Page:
NEW YORK, NY.- Ed Valentine combines drawing and painting into an artistic form that is more than the sum of its parts.
The artists work is simple and sparse, containing solely the figures and abstract geometry he finds necessary to convey his imagination.
Bold and colorful portrait paintings, employing his personal visual language, alternate with near-abstract compositions.
A mature artist with a unique style and an indisputably independent mentality, Valentine is confident in what he is doing. He by no means conforms to any norm or standard, but instead paints with less concern about how his work abstains from fitting into art.
In some of the paintings in the exhibition, he expands pictorial space across canvas fields, using a linear narration to turn accidental or fortuitous motifs into calligraphic signs. In contrast to the almost chaotic tone of the lines, the geometric shapes in the painting feel firm and solid, each holding their own place in the composition. Mostly at the bottom of the work, they are either vaguely recognizable or disturbingly impossible to identify. Placed upon a monochrome background, they separate the representational from the abstraction. What, at first glance, appears to be a formal, abstract composition, becomes destabilized in its depicted content by the presence of a representational element in the form of an eye.
As part of the ongoing quest into figuration and abstraction, the eye is painted upon a neutral background and surrounded by lines that appear to arise from nowhere, adding a hallucinogenic quality to the work. His skeletal depictions are not ghosts of the objects they represent but in fact the exact opposite. They are the things themselves, with the ghosts of physical objectivity removed to reveal a deeper, clearer being.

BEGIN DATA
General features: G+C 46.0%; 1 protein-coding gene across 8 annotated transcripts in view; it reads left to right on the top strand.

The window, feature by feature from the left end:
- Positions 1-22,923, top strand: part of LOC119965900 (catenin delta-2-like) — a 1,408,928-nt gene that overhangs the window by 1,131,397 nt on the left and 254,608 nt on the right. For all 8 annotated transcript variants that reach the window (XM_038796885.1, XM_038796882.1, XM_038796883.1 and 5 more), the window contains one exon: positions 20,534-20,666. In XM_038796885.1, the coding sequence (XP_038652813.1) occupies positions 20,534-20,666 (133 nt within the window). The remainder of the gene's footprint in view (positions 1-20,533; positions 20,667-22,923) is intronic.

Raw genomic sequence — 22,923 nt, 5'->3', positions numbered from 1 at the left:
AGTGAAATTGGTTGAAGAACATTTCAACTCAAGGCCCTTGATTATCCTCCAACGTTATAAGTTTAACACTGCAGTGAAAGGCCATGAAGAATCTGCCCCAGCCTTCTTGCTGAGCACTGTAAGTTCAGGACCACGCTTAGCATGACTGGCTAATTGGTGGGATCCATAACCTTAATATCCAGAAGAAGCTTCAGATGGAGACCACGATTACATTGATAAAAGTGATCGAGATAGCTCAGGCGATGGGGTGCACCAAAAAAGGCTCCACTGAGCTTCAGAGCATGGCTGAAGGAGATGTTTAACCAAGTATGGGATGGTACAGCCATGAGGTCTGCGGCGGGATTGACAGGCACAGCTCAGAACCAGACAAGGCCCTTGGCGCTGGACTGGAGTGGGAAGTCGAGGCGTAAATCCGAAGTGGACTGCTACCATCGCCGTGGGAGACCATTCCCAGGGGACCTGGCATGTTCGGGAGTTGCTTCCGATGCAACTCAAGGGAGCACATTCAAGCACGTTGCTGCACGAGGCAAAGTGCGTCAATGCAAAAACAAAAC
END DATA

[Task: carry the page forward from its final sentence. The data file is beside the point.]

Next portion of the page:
In Untitled Portrait with Red Orange Painted Lips and Drip, Valentine paints a canvas filled by the color purple, interrupted only by the portrait of a woman rising out of a polka dot filled shape. Liberating color from the restrictions of contours, the actual portrait consists of juxtaposed and overlaid large and small blocks of color, a spectrum of shades and tones, painted in a symphony of brushstrokes that expose the care and precision taken to craft the perfect balance. Placed in solid relation to the background, they almost appear to be cut from different portraits. Masses of color embodying the simplest compositional schemes, symbolic extracts of forms, a complete ideography made credible only through the artists powerful gift of poetic suggestion.